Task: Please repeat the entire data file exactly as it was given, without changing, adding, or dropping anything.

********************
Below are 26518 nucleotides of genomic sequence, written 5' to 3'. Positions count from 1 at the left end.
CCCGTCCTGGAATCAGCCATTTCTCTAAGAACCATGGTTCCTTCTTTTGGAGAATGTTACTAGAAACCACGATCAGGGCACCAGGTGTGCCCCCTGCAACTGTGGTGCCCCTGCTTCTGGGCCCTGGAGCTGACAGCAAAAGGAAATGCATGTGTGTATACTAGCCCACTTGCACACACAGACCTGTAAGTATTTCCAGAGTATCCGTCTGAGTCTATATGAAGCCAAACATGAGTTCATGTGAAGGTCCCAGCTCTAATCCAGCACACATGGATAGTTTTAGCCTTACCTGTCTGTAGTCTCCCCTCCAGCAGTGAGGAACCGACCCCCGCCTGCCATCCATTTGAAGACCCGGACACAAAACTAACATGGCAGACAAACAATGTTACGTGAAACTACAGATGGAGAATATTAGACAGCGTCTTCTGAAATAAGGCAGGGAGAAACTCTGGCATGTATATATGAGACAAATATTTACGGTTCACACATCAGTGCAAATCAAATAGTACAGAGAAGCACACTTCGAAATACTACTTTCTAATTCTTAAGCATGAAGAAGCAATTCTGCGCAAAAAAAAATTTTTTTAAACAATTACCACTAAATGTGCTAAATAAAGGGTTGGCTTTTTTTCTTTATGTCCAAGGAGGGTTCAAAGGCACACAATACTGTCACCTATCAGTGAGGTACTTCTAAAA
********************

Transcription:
Below are 26518 nucleotides of genomic sequence, written 5' to 3'. Positions count from 1 at the left end.
CCCGTCCTGGAATCAGCCATTTCTCTAAGAACCATGGTTCCTTCTTTTGGAGAATGTTACTAGAAACCACGATCAGGGCACCAGGTGTGCCCCCTGCAACTGTGGTGCCCCTGCTTCTGGGCCCTGGAGCTGACAGCAAAAGGAAATGCATGTGTGTATACTAGCCCACTTGCACACACAGACCTGTAAGTATTTCCAGAGTATCCGTCTGAGTCTATATGAAGCCAAACATGAGTTCATGTGAAGGTCCCAGCTCTAATCCAGCACACATGGATAGTTTTAGCCTTACCTGTCTGTAGTCTCCCCTCCAGCAGTGAGGAACCGACCCCCGCCTGCCATCCATTTGAAGACCCGGACACAAAACTAACATGGCAGACAAACAATGTTACGTGAAACTACAGATGGAGAATATTAGACAGCGTCTTCTGAAATAAGGCAGGGAGAAACTCTGGCATGTATATATGAGACAAATATTTACGGTTCACACATCAGTGCAAATCAAATAGTACAGAGAAGCACACTTCGAAATACTACTTTCTAATTCTTAAGCATGAAGAAGCAATTCTGCGCAAAAAAAAATTTTTTTAAACAATTACCACTAAATGTGCTAAATAAAGGGTTGGCTTTTTTTCTTTATGTCCAAGGAGGGTTCAAAGGCACACAATACTGTCACCTATCAGTGAGGTACTTCTAAAA